In the cottage where I spent my summers as a child, there was an old cardboard box under one of the beds. It was a box that, each summer, my brother and I pulled out and looked through as if we’d never seen it before. It was a box full of comic books and each summer we read every single one. The comics had first belonged to my father and his brother and most of them dated back to the early 1960s. There were old Superman comics, there were a few Magnus Robot Fighter comics, and there was a healthy stack of Turok Son of Stone comics. There was even one comic book that detailed the origins of the Royal Canadian Mounted Police. These were the only comics I ever read as a child. I watched Spiderman and X-Men cartoons on the weekends and read Watchmen eventually but when I think of comic books, my mind still goes back to that cardboard box under the bed.
So I have a certain nostalgia toward old comic books and those memories were well rewarded in my reading of The Amazing Adventures of Kavalier & Clay. I imagine a true comic book buff would enjoy it even more.
I loved The Amazing Adventures of Kavalier and Clay for so many reasons. For its fantastical sense of adventure, set against the real world action and tragedy of the Jews in Europe during World War Two. I loved the opening chapters of Josef in Prague – a city I spent several months in a few years ago and one of the most beautiful places I’ve been. Reading scenes set in Prague and descriptions of places I’ve seen made the story that much more personal for me.
The majority of the story takes place in New York city, a place I haven’t visited, but that comes alive on the pages of Chabon’s book, particularly the iconic Empire State Building.
The friendship and partnership between Josef Kavalier and Sammy Clay was interesting, funny, and believable. Chabon creates a real friendship that the reader cares about without slipping into sentimentalism. The story balances between the two main characters with perhaps a bit more emphasis on Joe Kavalier. Which I was okay with because he was the more interesting character to me. He’s talented and conflicted and the novel does a tremendous job of showing how the circumstances of Joe’s life change him from who he really could be or the life he could have had.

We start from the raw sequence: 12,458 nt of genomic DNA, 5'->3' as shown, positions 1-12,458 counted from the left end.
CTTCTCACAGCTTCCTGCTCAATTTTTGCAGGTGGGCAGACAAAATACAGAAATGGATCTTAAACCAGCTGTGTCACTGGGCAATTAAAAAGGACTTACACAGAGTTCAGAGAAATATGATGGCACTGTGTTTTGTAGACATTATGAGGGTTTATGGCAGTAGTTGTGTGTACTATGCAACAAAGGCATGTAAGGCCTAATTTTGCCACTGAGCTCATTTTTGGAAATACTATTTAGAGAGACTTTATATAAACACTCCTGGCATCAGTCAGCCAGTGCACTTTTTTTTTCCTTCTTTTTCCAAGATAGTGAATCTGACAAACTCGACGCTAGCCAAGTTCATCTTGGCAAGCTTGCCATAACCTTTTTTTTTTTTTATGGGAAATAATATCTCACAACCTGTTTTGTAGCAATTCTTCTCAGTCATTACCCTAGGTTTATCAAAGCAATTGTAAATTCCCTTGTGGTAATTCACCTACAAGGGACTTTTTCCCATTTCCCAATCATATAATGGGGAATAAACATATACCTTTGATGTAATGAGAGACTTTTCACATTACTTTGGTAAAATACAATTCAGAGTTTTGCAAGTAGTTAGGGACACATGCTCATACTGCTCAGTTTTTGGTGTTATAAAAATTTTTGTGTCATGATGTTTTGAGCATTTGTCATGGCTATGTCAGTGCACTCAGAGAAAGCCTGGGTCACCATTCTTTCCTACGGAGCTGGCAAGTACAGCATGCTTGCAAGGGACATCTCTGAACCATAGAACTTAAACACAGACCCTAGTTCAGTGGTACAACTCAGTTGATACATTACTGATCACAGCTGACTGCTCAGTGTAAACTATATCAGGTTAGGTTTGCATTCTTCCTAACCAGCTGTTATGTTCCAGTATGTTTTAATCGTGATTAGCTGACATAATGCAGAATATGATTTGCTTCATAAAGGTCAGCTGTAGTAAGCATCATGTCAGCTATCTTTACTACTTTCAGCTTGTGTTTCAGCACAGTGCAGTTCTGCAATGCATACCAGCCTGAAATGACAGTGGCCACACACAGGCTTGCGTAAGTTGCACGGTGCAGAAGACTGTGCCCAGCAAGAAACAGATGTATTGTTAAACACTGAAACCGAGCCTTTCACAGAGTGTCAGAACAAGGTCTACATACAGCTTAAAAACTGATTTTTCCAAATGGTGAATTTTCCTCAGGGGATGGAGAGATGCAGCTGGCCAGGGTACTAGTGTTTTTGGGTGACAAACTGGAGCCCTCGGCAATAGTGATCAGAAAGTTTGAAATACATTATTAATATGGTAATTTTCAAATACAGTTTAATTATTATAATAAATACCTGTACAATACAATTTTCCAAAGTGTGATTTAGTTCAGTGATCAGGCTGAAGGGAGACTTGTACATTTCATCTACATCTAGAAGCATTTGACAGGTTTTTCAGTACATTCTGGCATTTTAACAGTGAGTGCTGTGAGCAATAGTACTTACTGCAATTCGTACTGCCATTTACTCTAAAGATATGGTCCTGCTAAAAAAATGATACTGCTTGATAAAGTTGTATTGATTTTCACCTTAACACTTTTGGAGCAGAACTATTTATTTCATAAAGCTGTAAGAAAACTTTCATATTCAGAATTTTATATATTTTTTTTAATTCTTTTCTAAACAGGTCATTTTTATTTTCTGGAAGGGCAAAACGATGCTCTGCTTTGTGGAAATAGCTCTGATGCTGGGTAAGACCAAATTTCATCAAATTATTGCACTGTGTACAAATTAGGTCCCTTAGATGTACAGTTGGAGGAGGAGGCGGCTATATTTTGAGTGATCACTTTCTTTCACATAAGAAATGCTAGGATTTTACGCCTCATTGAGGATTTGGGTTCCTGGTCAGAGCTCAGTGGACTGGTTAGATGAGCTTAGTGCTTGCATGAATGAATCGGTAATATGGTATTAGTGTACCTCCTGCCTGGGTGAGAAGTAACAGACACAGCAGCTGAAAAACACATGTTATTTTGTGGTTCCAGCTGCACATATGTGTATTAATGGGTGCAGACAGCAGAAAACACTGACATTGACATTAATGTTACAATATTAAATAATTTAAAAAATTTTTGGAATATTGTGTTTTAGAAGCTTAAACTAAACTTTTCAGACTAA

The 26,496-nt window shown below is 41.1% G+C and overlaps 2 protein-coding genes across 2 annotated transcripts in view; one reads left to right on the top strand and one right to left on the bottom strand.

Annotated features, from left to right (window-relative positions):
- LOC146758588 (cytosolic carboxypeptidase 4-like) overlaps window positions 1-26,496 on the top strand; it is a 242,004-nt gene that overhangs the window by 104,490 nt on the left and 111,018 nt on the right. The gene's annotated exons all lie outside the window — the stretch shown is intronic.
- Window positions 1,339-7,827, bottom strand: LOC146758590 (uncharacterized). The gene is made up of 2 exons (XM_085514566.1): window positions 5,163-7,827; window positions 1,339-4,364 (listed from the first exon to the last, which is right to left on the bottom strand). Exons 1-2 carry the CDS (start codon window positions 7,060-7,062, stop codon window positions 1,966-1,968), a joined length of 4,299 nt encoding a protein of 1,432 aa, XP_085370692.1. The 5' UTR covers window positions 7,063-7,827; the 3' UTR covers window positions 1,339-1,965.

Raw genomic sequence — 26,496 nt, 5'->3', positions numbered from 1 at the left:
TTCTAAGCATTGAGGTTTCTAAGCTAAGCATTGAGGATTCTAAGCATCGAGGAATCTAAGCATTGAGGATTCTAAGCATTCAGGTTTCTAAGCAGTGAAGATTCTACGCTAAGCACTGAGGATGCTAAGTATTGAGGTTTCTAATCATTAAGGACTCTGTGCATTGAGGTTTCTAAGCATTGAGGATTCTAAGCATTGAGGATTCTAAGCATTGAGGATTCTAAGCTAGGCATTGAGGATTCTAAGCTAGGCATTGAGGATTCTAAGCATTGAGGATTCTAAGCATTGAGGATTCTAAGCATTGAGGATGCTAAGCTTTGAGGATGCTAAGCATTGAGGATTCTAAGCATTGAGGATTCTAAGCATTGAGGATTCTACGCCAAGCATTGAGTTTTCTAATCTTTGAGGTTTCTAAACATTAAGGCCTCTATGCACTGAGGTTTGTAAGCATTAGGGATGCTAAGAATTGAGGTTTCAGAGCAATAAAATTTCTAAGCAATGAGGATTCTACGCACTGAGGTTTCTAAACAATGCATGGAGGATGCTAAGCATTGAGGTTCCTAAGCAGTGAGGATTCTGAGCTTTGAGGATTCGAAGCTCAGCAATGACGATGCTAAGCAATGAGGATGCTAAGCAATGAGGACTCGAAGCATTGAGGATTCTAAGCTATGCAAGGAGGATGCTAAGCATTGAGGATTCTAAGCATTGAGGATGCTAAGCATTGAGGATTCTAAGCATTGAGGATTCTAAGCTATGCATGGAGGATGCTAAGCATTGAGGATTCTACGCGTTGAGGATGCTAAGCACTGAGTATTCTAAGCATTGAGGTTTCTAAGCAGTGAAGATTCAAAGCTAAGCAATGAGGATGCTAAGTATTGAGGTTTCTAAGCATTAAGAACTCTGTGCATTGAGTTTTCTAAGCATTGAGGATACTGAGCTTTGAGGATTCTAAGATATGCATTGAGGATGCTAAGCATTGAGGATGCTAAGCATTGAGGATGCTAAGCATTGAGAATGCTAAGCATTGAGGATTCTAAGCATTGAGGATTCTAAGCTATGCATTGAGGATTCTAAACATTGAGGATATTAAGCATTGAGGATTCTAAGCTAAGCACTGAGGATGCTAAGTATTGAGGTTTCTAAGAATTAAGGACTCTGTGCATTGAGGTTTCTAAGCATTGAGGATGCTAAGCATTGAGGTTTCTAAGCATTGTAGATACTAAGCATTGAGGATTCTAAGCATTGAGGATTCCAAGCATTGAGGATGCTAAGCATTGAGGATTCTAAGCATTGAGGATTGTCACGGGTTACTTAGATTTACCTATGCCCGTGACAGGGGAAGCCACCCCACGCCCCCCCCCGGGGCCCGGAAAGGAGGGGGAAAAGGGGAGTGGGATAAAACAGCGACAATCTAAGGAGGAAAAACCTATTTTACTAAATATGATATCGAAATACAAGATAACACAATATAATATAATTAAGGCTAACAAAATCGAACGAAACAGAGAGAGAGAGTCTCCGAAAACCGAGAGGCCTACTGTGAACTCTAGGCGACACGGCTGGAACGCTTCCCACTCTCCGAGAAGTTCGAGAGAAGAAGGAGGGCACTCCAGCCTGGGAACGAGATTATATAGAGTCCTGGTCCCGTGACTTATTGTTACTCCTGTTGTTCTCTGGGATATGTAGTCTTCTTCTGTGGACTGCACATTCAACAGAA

Over and over again there were descriptions, scenes set, and moments rendered that drew me further and further into the world of the novel. In the last half there is a scene where a character is so distracted by her shock and excitement that she starts to cook dinner in her underwear, not realizing she hasn’t finished dressing. It’s a funny but really quite sad moment. The fact that she can only calm down by working, by immersing herself in a fictional world of her own creations, tells us everything we need to know about her character.
Considering this is a book about comics and art, I would have loved it if there had been, scattered through the novel, some examples of comics and art. I would never say this with another book – but it actually felt like those touches were missing here. There are a couple of occasions where the novel gives us a descriptor of the comics that Kavalier and Clay write. While stylistically well done and entertaining, it seemed like a missed opportunity to demonstrate the artistic form that the novel is all about. A classic example of being told when I’d rather be shown.
In all though, if this is what Michael Chabon writes like, I am definitely reading more by him.
Sammy had loved the [World’s] Fair, visiting it three times in its first season of 1939, and until the end of his life, he kept one of the little buttons he had been given when he exited General Motors pavilion, which said I HAVE SEEN THE FUTURE. He had grown up in an era of great hopelessness, and to him and millions of his fellow city boys, the Fair and the world it foretold had possessed the force of a covenant, a promise of a etter world to come, that he was later attempt to redeem in the potato fields of Long Island.
Sitting on Rosa’s moth-littered bed, [Joe] felt a resurgence of all the aches and inspirations of those days when his life had revolved around nothing but Art, when snow fell like the opening piano notes of the Emperor Concerto, and feeling horny reminded him of a passage from Nietzsche, and a thick red-streaked dollop of crimson paint in an otherwise uninteresting Velazquez made him hungry for a piece of rare meat.
On life after World War Two:
“No,” she said. “I don’t think he’s out of his mind. You know? I just don’t know if there’s a sane reaction to what he…what happened to his family. Is your reaction, and mine…you get up, you go to work, you have a catch in the yard with the kid on Sunday afternoon. How sane is that? Just to go on planting bulbs and drawing comic books and doing all the same old crap as if none of it had happened.”
Less favourite quote:
Poor little librarians of the world, those girls, secretly lovely, their looks marred forever by the cruelty of big black eyeglasses!
(By the way, Michael Chabon is married to Ayelet Waldman, who I discussed in this post.)